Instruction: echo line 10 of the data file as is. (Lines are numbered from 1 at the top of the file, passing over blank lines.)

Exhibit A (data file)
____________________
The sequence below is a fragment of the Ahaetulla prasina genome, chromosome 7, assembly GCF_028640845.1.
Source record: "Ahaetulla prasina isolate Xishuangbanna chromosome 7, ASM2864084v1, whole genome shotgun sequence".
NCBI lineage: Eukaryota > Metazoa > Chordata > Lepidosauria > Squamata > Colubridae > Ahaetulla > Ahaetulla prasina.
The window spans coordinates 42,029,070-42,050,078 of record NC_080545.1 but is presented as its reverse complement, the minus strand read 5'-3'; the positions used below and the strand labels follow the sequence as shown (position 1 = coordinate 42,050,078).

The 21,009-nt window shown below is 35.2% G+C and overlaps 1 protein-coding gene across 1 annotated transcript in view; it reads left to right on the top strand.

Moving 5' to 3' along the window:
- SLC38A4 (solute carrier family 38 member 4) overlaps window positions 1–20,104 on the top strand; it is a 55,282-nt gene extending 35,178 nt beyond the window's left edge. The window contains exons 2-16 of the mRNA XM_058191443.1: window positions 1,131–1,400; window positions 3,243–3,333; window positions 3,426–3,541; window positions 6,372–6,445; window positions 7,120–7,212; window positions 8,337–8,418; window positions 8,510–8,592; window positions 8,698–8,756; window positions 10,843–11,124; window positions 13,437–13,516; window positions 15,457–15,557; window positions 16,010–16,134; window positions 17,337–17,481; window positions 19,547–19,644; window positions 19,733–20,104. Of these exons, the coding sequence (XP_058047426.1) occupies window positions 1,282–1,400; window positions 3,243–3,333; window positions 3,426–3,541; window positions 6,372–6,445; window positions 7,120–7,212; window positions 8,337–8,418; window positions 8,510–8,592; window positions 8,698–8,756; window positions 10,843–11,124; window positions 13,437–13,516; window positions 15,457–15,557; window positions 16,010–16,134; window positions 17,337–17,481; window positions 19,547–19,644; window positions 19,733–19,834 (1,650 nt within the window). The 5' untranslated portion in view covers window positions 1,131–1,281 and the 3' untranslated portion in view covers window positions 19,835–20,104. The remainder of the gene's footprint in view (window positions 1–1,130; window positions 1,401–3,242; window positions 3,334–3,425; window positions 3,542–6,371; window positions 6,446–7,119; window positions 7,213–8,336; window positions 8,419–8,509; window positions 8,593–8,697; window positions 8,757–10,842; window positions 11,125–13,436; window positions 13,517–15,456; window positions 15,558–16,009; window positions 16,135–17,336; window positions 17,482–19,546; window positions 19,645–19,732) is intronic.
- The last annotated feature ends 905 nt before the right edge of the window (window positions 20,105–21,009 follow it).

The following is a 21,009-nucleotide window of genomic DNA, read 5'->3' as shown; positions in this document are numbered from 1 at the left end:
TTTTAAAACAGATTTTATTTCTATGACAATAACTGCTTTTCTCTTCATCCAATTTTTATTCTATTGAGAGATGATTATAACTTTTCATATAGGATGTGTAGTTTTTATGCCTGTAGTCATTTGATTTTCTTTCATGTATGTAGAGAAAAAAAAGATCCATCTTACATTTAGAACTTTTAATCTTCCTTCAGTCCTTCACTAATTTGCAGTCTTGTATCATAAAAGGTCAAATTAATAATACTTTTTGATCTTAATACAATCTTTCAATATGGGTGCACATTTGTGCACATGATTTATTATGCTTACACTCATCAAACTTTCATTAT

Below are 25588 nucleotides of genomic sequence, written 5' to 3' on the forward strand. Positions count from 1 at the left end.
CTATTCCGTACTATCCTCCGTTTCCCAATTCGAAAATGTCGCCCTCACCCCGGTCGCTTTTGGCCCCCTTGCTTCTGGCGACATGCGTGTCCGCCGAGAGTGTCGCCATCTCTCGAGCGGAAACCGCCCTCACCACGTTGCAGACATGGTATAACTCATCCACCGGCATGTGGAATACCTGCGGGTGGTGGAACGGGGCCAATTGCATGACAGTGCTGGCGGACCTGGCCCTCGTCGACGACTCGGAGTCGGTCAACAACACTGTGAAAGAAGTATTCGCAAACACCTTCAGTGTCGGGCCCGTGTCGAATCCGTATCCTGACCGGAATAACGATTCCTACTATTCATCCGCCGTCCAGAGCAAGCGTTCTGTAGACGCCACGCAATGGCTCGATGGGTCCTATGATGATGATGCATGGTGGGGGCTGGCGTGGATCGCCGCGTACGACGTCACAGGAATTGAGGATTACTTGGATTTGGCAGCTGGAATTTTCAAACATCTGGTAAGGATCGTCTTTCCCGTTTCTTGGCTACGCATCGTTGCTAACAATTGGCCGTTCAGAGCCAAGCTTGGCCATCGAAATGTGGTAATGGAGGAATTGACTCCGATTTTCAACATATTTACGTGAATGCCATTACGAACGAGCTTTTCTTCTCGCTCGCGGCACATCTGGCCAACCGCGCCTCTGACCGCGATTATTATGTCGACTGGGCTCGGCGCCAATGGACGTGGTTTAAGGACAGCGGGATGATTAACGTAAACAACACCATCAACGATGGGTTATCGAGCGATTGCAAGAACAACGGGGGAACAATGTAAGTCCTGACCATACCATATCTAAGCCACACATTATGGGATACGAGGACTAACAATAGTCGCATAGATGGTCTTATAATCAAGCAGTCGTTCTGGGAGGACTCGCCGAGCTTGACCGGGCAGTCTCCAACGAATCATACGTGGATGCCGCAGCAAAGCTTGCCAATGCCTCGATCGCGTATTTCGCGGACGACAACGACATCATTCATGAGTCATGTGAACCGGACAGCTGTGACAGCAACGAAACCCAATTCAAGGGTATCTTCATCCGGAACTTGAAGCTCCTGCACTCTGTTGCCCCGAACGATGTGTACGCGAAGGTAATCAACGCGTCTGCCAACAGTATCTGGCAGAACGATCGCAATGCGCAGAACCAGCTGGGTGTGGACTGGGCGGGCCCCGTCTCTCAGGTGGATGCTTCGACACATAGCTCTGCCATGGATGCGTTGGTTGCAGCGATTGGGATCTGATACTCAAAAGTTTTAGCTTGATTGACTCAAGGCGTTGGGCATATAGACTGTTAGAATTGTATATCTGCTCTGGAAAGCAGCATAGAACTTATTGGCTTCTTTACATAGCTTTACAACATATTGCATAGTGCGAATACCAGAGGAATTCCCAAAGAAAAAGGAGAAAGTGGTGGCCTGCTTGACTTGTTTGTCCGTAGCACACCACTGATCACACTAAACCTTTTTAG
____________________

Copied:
TTTTAAAACAGATTTTATTTCTATGACAATAACTGCTTTTCTCTTCATCCAATTTTTATTCTATTGAGAGATGATTATAACTTTTCATATAGGATGTGTAGTTTTTATGCCTGTAGTCATTTGATTTTCTTTCATGTATGTAGAGAAAAAAAAGATCCATCTTACATTTAGAACTTTTAATCTTCCTTCAGTCCTTCACTAATTTGCAGTCTTGTATCATAAAAGGTCAAATTAATAATACTTTTTGATCTTAATACAATCTTTCAATATGGGTGCACATTTGTGCACATGATTTATTATGCTTACACTCATCAAACTTTCATTAT